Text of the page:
October 16, 2004
BY JASON SONGE
I've heard "Brass Monkey" at many different '80's nights in various cities over the years, but it was way cooler to hear it live in a field with thousands of people yelling along.
The Beastie Boys played an energetic, enjoyable, and well-structured set Saturday night at The Voodoo Fest in City Park. It was a super-party. People were doing their best b-boy dances or freak-outs. It was easy to muster up the courage to boogie. The Beasties brought their A game. Just look at the setlist below. "Intergalatic," "Sabotage," "Shake Your Rump," "Root Down," "Sure Shot." Even if the Boys had been moping around the stage and sloppily delivering lyrics, something good would have come out of the concert. The music itself was just too "fressssssssh," as Mike D would say. The Boys luckily didn't act like they were dangerously approaching forty years old. For the first seven songs, they ran circles around each other in matching green Puma jumpsuits like they were still teenagers. Their energy foreshadowed their precise lyrical delivery. "Like a glove," as Ace Ventura would say. They rapped with enthusiasm and let their personalities shine through. It was funny to hear Mike D say "tantalizing" in his silly British accent during the opener, "Triple Trouble."
Actually, the real opener was DJ Mix Master Mike. He mixed together bits and pieces from the popular songs of the day before the Boys ran onstage. During the interlude between DJ-created beats and live music, Mike scratched and mixed vinyl like a fiend. He moved his hands extraordinarily fast between the records and knobs on his mixing board. And it wasn't just vinyl masturbation, either. The mix sounded linear.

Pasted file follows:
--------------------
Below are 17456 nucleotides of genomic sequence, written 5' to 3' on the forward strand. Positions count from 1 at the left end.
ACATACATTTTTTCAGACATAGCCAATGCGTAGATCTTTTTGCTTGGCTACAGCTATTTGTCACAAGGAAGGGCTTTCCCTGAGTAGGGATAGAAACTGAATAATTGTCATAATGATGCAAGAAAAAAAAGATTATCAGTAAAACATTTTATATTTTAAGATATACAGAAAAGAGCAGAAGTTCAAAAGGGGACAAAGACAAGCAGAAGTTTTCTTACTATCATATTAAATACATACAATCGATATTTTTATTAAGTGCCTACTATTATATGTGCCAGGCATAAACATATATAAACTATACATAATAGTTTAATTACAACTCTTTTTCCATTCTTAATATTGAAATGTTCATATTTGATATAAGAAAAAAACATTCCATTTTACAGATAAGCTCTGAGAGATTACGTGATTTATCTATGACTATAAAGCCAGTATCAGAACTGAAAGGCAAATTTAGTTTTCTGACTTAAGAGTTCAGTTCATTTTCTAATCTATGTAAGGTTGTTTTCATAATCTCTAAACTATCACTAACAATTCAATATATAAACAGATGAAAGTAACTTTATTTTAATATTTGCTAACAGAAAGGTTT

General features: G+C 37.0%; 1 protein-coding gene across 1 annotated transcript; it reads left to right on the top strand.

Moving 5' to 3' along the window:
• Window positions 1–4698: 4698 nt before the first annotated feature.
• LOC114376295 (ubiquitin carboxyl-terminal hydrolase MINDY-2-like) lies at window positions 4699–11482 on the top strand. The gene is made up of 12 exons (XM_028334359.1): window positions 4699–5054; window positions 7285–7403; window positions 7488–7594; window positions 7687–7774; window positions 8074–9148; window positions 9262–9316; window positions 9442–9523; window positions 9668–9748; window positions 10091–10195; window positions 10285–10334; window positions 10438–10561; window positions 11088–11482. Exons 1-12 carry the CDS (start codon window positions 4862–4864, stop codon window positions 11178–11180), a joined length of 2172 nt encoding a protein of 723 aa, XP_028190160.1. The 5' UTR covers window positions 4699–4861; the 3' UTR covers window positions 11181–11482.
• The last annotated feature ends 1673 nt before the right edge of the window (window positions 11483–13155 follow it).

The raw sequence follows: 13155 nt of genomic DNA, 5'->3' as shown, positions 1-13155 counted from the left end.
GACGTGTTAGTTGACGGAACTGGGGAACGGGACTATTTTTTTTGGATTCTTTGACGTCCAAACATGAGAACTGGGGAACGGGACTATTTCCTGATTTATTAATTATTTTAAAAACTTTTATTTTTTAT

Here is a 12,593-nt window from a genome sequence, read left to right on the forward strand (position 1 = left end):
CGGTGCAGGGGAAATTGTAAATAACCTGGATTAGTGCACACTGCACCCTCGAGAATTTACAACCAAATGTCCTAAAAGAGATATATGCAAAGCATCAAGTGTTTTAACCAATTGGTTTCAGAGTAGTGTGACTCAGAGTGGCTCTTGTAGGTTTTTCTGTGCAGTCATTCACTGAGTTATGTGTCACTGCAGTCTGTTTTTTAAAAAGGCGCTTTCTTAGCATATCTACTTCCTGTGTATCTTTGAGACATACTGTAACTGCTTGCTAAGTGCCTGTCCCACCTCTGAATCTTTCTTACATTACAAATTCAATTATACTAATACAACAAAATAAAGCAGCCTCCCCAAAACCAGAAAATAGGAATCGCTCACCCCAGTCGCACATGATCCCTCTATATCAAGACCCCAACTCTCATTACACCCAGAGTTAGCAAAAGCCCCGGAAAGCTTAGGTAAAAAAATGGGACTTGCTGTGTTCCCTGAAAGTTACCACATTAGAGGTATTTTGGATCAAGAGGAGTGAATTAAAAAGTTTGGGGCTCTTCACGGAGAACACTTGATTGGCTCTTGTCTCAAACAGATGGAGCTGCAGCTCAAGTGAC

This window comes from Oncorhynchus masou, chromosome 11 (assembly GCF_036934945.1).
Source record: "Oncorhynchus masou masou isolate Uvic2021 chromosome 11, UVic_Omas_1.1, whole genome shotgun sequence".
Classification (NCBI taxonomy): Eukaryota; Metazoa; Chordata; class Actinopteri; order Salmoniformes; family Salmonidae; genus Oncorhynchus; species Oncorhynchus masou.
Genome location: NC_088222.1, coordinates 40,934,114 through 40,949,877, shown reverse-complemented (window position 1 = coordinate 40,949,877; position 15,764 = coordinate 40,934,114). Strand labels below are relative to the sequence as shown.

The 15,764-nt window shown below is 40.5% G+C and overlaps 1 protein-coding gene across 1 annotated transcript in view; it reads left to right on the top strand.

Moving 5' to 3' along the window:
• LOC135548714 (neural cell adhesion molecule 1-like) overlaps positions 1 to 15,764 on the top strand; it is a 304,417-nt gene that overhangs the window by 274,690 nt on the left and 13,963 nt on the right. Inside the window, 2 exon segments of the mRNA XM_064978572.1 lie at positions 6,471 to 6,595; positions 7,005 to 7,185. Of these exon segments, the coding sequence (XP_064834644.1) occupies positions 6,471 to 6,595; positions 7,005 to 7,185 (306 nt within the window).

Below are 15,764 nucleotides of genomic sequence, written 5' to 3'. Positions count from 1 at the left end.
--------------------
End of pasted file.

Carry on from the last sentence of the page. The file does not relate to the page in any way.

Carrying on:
After the interlude, the Boys came back out with a percussionist under a canopy adorned with bright glow red lights. Like a Hawaiian prom. The Beasties were dressed in powder blue ruffled tuxedos. They went into "Sabrosa," an instrumental, and then they got all psychedelic with the voice-box ditty "Something's Gotta Give."
The only stain on the performance was the collage of fan raves of the Boys shown on the big screen as the Beasties changed outfits again. What's the point? They were the last act of the night. If people were still there, they wanted to see the band. We, the audience, didn't need a bunch of people re-assuring us of the Beasties' talent.
The group came back out with "An Open Letter to NYC," which was poignant and made me proud of NYC. The Beastie's struck their famous triangle pose during "Three MC's and One DJ," which was one of their most concise songs. For an encore, they played "Gratitude" and "Sabotage." This song was dedicated to George W. Bush, and it was prefaced by MC Ad Rock telling the crowd to vote Bush out of office. This was met with cheers and a smattering of boos. The Beasties also attacked Bush between songs with a new taped video of Will Ferrell impersonating the president. Ferrell as Bush playing air guitar on a shovel was hilarious. Anyway, the Boys kept their political talk curt.
Still, the lyrics to "Sabotage" were creepily fitting for a Bush protester: "I can't stand it I know you planned it/But I'm gonna set it straight, this Watergate/I can't stand rocking when I'm in here/Because your crystal ball ain't so crystal clear/So while you sit back and wonder why/
I got this fucking thorn in my side/Oh my, it's a mirage/I'm tellin' y'all it's a sabotage."
The Boys kept the night fun with their sense of humor and comraderie. They joked around with each other and Mix Master Mike. Ad Rock even tried to connect with the crowd by talking about local things. He failed, but it was funny anyway. He was talking about the everglades. Nope, that's in Florida. We have swamps. And then just as he said "hot sauce," he broke out in laughter at himself.
The band ruled the night with their energy, sense of humor, classic rump shakers, and D.J.
Mix Master Mike Intro
Right Right Now Now
Time To Get Ill
Shake Your Rump
Mix Master Mike Interlude
Something's Gotta Give
Open Letter To NY
Three MC's And One DJ
Ch-Check It Out
So What'cha Want